M. de Thou, after having confessed, wrote a letter;--[See the copy of
this letter to Madame la Princesse de Guemenee, in the notes at the end
of the volume.]--after which (according to the account given by his
confessor) he said, "This is the last thought I will bestow upon this
world; let us depart for heaven!" and walking up and down the room with
long strides, he recited aloud the psalm, 'Miserere mei, Deus', with an
incredible ardor of spirit, his whole frame trembling so violently it
seemed as if he did not touch the earth, and that the soul was about to
make its exit from his body.  The guards were mute at this spectacle,
which made them all shudder with respect and horror.

Meanwhile, all was calm in the city of Lyons, when to the great
astonishment of its inhabitants, they beheld the entrance through all its
gates of troops of infantry and cavalry, which they knew were encamped at
a great distance.  The French and the Swiss guards, the regiment of
Pompadours, the men-at-arms of Maurevert, and the carabineers of La
Roque, all defiled in silence.  The cavalry, with their muskets on the
pommel of the saddle, silently drew up round the chateau of Pierre-
Encise; the infantry formed a line upon the banks of the Saone from the
gate of the fortress to the Place des Terreaux.  It was the usual spot
for execution.

     "Four companies of the bourgeois of Lyons, called 'pennonage', of
     which about eleven or twelve hundred men, were ranged [says the
     journal of Montresor] in the midst of the Place des Terreaux, so as
     to enclose a space of about eighty paces each way, into which they
     admitted no one but those who were absolutely necessary.

     "In the centre of this space was raised a scaffold about seven feet
     high and nine feet square, in the midst of which, somewhat forward,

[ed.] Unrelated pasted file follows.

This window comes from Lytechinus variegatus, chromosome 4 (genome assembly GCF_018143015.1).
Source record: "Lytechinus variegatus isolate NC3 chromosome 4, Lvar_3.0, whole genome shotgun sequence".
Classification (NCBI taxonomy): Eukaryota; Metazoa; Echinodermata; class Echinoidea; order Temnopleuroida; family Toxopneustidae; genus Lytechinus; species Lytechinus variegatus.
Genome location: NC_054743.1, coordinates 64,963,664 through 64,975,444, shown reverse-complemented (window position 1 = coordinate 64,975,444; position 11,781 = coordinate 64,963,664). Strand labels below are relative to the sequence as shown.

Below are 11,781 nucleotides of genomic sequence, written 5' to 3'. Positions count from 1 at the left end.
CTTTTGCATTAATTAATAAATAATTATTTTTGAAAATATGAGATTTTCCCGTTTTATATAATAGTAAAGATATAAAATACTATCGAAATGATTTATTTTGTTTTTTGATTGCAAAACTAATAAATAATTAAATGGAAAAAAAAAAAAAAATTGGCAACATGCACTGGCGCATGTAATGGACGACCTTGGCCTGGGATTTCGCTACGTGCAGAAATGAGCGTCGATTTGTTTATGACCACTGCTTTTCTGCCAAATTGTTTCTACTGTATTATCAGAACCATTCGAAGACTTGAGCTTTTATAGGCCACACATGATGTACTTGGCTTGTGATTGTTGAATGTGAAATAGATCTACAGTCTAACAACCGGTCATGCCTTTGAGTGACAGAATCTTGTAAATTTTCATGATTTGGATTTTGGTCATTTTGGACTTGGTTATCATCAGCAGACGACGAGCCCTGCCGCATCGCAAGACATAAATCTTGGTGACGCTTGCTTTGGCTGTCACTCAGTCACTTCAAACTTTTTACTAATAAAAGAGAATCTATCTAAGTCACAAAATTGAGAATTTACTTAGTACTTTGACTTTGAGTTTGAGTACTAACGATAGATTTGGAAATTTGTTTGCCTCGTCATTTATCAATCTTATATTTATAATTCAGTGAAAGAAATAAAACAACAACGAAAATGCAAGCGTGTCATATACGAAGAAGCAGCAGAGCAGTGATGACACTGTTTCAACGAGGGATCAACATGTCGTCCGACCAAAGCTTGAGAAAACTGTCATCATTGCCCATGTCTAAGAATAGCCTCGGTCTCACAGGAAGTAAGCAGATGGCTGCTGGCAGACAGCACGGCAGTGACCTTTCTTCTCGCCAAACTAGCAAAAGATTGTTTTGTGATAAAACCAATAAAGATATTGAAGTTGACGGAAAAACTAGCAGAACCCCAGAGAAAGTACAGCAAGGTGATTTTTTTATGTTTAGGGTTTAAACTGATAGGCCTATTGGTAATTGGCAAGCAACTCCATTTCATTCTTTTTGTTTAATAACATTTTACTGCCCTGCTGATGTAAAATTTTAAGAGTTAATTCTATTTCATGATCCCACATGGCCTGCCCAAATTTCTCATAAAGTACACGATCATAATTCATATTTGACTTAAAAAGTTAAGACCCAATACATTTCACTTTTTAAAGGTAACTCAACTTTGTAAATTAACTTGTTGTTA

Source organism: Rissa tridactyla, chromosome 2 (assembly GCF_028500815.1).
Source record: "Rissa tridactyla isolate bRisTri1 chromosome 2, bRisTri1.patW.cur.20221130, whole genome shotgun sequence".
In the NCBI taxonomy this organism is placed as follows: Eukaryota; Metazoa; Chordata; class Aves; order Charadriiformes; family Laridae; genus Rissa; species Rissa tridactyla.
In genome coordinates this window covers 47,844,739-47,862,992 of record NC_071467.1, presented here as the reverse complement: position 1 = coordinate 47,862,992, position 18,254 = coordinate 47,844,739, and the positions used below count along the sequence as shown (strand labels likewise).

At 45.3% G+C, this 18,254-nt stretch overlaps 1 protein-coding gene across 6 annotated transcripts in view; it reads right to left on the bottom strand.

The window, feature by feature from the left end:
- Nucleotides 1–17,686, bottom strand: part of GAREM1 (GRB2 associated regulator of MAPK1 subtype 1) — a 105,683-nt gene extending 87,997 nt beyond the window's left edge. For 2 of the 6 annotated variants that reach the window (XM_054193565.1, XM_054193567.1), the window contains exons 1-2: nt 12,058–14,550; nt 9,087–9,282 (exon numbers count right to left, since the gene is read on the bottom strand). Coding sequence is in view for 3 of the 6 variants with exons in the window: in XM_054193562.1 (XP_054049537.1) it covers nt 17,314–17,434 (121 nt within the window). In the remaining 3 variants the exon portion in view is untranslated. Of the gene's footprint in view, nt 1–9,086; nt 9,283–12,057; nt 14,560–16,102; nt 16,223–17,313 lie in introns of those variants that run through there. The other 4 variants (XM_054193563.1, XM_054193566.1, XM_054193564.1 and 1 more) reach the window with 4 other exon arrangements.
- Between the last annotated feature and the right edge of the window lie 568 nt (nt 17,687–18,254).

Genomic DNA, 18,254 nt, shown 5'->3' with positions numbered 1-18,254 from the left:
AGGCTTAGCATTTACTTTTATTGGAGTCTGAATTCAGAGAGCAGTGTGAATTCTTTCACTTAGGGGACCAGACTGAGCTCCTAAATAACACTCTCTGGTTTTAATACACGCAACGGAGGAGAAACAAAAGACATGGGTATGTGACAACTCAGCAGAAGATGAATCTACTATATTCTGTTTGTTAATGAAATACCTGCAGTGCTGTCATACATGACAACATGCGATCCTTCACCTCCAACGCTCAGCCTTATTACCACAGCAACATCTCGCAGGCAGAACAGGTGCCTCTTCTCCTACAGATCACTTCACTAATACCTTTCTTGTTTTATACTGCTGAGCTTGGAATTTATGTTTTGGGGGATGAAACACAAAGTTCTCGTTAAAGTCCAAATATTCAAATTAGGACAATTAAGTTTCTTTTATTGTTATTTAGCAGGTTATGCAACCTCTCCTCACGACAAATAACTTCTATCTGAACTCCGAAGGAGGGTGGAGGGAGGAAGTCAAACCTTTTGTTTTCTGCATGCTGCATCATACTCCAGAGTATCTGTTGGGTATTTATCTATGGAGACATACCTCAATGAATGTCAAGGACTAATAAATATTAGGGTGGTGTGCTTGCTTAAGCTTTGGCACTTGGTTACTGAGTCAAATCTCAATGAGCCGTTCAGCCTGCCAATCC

was placed a stake three feet in height, in front of which was a
     block half a foot high, so that the principal face of the scaffold
     looked toward the shambles of the Terreaux, by the side of the
     Saone.  Against the scaffold was placed a short ladder of eight
     rounds, in the direction of the Dames de St. Pierre."

Nothing had transpired in the town as to the name of the prisoners.  The
inaccessible walls of the fortress let none enter or leave but at night,
and the deep dungeons had sometimes confined father and son for years
together, four feet apart from each other, without their even being
aware of the vicinity.  The surprise was extreme at these striking
preparations, and the crowd collected, not knowing whether for a fete
or for an execution.

This same secrecy which the agents of the minister had strictly preserved
was also carefully adhered to by the conspirators, for their heads
depended on it.

Montresor, Fontrailles, the Baron de Beauvau, Olivier d'Entraigues,
Gondi, the Comte du Lude, and the Advocate Fournier, disguised as
soldiers, workmen, and morris-dancers, armed with poniards under their
clothes, had dispersed amid the crowd more than five hundred gentlemen
and domestics, disguised like themselves.  Horses were ready on the road
to Italy, and boats upon the Rhone had been previously engaged.  The
young Marquis d'Effiat, elder brother of Cinq-Mars, dressed as a
Carthusian, traversed the crowd, without ceasing, between the Place des
Terreaux and the little house in which his mother and sister were
concealed with the Presidente de Pontac, the sister of the unfortunate